The nationwide manhunt for the person or people who sent 10 potential bombs to critics of President Donald Trump and CNN's office in New York led authorities to a mail facility in South Florida on Thursday night.
Several of the packages went through a US Postal facility in Opa-locka, Florida, two law enforcement officials familiar with the investigation said.
On Thursday night, the Miami-Dade County Police Department said it was assisting federal agents who were at the facility as part of the ongoing investigation.
"This assistance is as a precautionary measure," the department tweeted. "We cannot provide additional information at this time due to the active nature of this federal investigation."
The news came on a day when three more packages with potential bombs were discovered. A total of 10 devices, none of which exploded, have been found, including two packages addressed to former Vice President Joe Biden.
Those packages were removed late Thursday morning from Delaware postal facilities, law enforcement officials said.
Earlier Thursday, a suspicious package addressed to acting legend and Trump critic Robert De Niro was reported at the Manhattan building where his production company is based.
Its marking and contents appear similar to the other pipe bomb packages, two law enforcement sources said.
Law enforcement authorities are treating the bombs as a domestic terror matter.
Bombs sent to FBI lab for closer look
All 10 packages went through the US mail, according to multiple law enforcement officials familiar with the investigation.
The one that was delivered to CNN's New York office was delivered by a courier, one of the law enforcement officials said.
George Soros, a billionaire philanthropist who has backed Democrats, also uses a courier that picks up his mail at a post office, goes through and delivers the filtered items to his home, the source said. It is possible that the private company hired to handle his mail was the one that delivered the package to his home.
Some packages are thought to have been sent through first-class mail, another source familiar with the investigation said.
The bombs were taken to an FBI lab in Quantico, Virginia, officials said.
A law enforcement official familiar with the investigation said a suspicious powder from one package was tested and initially deemed not to be anthrax or a known agent. The source added that there will be more testing over the coming days.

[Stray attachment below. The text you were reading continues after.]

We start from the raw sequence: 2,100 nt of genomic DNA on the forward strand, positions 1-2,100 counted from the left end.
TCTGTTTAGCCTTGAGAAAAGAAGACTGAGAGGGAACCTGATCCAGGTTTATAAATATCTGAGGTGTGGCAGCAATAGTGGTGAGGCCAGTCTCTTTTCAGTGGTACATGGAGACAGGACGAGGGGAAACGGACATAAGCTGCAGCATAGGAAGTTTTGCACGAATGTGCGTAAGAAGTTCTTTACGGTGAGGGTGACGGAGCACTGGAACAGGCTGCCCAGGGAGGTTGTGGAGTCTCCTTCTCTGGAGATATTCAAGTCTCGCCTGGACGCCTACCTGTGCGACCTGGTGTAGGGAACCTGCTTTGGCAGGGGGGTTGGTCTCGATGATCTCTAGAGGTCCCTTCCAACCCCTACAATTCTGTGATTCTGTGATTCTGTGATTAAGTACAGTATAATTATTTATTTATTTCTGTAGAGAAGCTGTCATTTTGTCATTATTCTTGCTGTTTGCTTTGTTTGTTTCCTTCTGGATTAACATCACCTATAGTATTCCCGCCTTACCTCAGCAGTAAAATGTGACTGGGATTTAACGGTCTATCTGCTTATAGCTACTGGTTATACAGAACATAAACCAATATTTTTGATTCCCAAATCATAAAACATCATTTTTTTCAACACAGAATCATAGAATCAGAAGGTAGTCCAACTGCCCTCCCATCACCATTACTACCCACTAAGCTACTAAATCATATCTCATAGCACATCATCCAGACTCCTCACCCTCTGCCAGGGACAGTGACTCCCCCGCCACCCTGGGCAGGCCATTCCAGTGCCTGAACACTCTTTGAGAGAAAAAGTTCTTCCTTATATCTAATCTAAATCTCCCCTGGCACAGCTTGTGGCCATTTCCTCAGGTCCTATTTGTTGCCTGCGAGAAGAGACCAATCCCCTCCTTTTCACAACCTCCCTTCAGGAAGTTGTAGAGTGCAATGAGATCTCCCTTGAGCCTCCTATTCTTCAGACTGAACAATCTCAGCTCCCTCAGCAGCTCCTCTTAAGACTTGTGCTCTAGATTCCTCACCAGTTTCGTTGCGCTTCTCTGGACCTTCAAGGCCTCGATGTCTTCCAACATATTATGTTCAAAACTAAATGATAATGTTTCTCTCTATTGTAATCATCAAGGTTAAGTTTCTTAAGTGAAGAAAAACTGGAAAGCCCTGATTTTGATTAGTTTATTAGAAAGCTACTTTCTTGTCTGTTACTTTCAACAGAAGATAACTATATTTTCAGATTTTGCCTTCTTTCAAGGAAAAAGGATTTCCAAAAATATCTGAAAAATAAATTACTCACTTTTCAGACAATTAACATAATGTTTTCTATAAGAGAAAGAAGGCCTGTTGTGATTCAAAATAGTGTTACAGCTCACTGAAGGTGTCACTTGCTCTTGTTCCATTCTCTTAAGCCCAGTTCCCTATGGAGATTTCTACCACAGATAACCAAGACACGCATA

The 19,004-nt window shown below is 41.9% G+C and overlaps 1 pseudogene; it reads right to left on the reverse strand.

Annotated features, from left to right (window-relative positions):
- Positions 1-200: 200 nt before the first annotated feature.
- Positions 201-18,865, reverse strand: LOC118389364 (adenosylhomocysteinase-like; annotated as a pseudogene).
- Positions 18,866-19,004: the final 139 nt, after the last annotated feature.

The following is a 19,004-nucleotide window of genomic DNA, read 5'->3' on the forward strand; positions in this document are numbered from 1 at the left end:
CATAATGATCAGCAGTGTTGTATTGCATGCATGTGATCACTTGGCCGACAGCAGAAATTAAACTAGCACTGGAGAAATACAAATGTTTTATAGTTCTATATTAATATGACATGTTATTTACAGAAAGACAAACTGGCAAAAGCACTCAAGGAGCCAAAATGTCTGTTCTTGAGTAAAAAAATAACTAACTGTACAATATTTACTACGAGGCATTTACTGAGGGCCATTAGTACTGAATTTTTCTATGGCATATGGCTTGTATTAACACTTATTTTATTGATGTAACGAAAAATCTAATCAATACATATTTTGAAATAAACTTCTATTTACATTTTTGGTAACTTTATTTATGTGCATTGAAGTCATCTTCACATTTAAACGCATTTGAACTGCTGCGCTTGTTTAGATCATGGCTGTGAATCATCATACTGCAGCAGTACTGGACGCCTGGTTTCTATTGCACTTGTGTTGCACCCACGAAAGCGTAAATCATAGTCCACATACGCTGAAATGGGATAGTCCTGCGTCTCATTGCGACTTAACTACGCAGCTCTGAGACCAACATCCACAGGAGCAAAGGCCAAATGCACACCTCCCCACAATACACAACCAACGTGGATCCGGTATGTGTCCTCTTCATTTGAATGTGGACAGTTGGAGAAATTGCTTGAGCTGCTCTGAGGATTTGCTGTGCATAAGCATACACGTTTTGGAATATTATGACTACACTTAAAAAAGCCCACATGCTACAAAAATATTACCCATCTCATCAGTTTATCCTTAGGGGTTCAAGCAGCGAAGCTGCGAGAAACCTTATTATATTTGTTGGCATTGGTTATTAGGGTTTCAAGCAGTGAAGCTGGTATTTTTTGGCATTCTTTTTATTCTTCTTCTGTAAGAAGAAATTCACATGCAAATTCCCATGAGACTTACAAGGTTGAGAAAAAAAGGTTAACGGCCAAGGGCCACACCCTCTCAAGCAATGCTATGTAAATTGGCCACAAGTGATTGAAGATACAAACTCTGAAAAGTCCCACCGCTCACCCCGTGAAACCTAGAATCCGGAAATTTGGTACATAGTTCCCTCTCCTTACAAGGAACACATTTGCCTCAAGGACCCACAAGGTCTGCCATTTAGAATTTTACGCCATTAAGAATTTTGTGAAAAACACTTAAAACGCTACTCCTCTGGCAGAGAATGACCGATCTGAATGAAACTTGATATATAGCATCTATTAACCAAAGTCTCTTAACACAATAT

Questions about the bombmaker
One key question authorities are puzzling over is why none of the apparent bombs detonated, a law enforcement source said, raising questions about the skill and motive of the bombmaker.
The FBI called them "potentially destructive devices" -- so either the bombmaker was good enough to ensure none would go off and never intended them to explode, or they were poorly constructed.
The presence of what is believed to be pyrotechnic powder is one reason why authorities consider them to be potentially destructive, though it appears they were handled through the postal system -- where they were jostled and moved -- without any explosion.
Outside experts have pointed to the lack of a triggering mechanism, suggesting they were never meant to explode.
"Whoever is doing this is just trying to elicit a fear or disrupt something," said Ryan Morris, founder of Tripwire Operations Group, a company that provides explosives training to law enforcement and military officials. He had examined images of the devices sent to Soros and to CNN's New York offices.
"There are a multitude of more sophisticated methodologies that would have worked if they really wanted this to work," he added.
The devices included very common components, making it more difficult to get clues from the signature of the bomb. But the components could still provide clues -- like the clock and the tape used.
The motive is unknown, but the recipients are all prominent targets of right-wing criticism and, in many cases, of Trump himself.
Authorities are not giving credence to the reports of an image of the ISIS flag on the device, the source said, suggesting they do not believe it's international terrorism. The image appears to be a spoof of an ISIS flag that has been widely circulated on the Internet, an image that essentially parodies the ISIS flag, the source added.
When asked by a reporter whether there might be more bombs that have yet to be discovered, New York police Commissioner James O'Neill said it was unclear.
"But with the postal services that are here, we're doing our best to make sure that if there are any out there we identify them quickly," he said.